11/26/2002 12:00AM

Clark is Lido Palace's big race


LOUISVILLE, Ky. - Because Lido Palace was bred in Chile and would require a steep supplementary fee to compete in the Breeders' Cup, the connections of the 5-year-old horse have chosen to bypass the last two runnings of the BC Classic.

To fill that late October hole in his schedule this season, Lido Palace instead ran at Belmont Park in a classified allowance race, which he won, although not as easily as his 1-5 odds might suggest. With that prep under his belt, Lido Palace arrived here Monday to run in what essentially will be his Breeders' Cup - Friday's $400,000 Clark Handicap.

Lido Palace is one of about

10 horses expected to run in the Grade 2 Clark, a 1 1/8-mile race that has become the annual highlight of the Churchill fall meet. Owned by Amerman Racing and trained by Bobby Frankel, Lido Palace has been one of the most successful and consistent horses in the North American handicap ranks the past 18 months, and he surely will be a solid favorite to add substantially to his $2.4 million bankroll.

Lido Palace, with Jorge Chavez to ride, will carry high weight of 121 pounds in the Clark. The rest of the prospective lineup is Tenpins, 118, Robby Albarado; Dollar Bill, 117, Mark Guidry; Gander, 116, Richard Migliore; Crafty Shaw, 115, James Lopez; Generous Rosi, 114, Larry Melancon; Hero's Tribute, 114, Edgar Prado; Perfect Drift, 114, Jon Court; Najran, 113, Pat Day; Neon Shadow, 113, Lonnie Meche; and American Style, 110, Shane Sellers.

Several Clark horses have gone through final preps in recent days, including Crafty Shaw, who went three furlongs Monday in a bullet 34.20 seconds.

Perfect Drift, the gelding who finished last in the BC Classic, missed two days of training because of a minor foot ailment but trainer Murray Johnson said "we're ready to run" Friday.

Probably the biggest crowd of the fall meet will turn out Friday, a traditionally well-attended day.

Softly? Why not?

Ian Wilkes was just joking, but with the way things have been going for him and his boss, Carl Nafzger, a ridiculous scenario that would favor Softly in the Falls City Handicap might actually unfold here Thursday.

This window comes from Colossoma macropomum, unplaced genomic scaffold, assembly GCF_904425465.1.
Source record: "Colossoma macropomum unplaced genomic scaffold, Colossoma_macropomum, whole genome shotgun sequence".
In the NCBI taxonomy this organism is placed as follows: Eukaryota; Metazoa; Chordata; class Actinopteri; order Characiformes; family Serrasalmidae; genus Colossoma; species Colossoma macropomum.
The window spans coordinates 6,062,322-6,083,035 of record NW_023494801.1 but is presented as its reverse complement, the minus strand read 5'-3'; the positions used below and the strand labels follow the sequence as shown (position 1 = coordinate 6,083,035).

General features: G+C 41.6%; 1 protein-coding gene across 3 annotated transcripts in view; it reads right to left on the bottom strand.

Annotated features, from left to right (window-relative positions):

"A half-mile in 44?" Wilkes asked with a sly grin. "What do you think?"

If for no other reason than almost everything has seemed to go perfectly for the Nafzger stable this fall, a ruinous duel between favorites Take Charge Lady and Allamerican Bertie doesn't seem farfetched.

Going into the final five days of the meet, Nafzger had won 13 races, a remarkable total considering the stable had had just 30 starters.

Softly, who posted a 23-1 upset in the one-mile Churchill Distaff on Nov. 9, "hasn't gone backward" since that triumph, said Wilkes.

"This is probably a better class of horses Thursday, and now we're going two turns," said Wilkes. "But she runs good on this track, and she's had a great year," winning 6 of 11 races. "She could run another big one if things went her way."

Cojet beats Binthebest

Cojet got a perfect trip under Danny Coa to post a 1 1/2-length victory over favored Binthebest in the Tuesday feature here, a $58,200 allowance at 6 1/2 furlongs.

Cojet, a 3-year-old Unbridled's Song colt trained by Bob Holthus, returned $19.20 after finishing in 1:16.50 over a fast track. Binthebest finished another 1 1/4 lengths ahead of Dream Run while Keats, the early pacesetter in the field of six, faded to last.

Earlier Tuesday, Ken McPeek swept the early daily double, putting him in a 13-13 tie with Carl Nafzger atop the trainer standings with four days remaining. McPeek saddled Macy B. and Mythical Trick to win the first two races.

McPeek takes triple aim at Ky. Jockey Club

McPeek, who won the Kentucky Jockey Club Stakes last year with Repent, has three chances to repeat this year in the $200,000 race. McPeek will start Collateral Damage, White Cat, and Ten Cents a Shine, all of whom have already won at the meet.

McPeek said Ten Cents a Shine, a Devil His Due colt who made a winning career debut earlier in the meet, may be the most physically impressive of the three, "but obviously he doesn't have much experience. The other two have more seasoning and have quite a bit of talent. Any of the three wouldn't really surprise me."

Because of separate ownership and because the KJC purse exceeds the state-mandated minimum of $100,000, all three horses will run as separate betting interests. Other probables for the KJC are Champali and Alke, the respective one-two finishers in the Iroquois Stakes, and about four or five more.

The KJC Stakes, one of North America's top post-Breeders' Cup races for 2-year-old colts and geldings, helps close out the 30-day meet Saturday, along with its filly counterpart, the $200,000 Golden Rod Stakes. Both are Grade 2 races at 1 1/16 miles.

The Golden Rod should draw keen interest because it is the third career start of My Boston Gal, who figures as a solid favorite for Nafzger. My Boston Gal has been extremely impressive in winning her first two starts.

Other Golden Rod probables include Belle of Perintown and Star of Atticus, the respective one-two finishers in the Pocahontas Stakes, and maybe three or four more fillies.

Next up, Turfway

Following the close of the Churchill meet, live action on the Kentucky circuit moves Sunday to Turfway Park in Florence, Ky. The first stakes at Turfway is the $50,000 Holiday Inaugural on Dec. 7.

- Jockey Marlon St. Julien will ride at Turfway this winter for the first time, according to agent Larry Kelly. In previous seasons, St. Julien rode at the Fair Grounds in his home state of Louisiana. Kelly said that his other client, John B. Luzzi Jr., is scheduled to return early in the Turfway meet after recovering from a broken collarbone suffered early in the Churchill meet.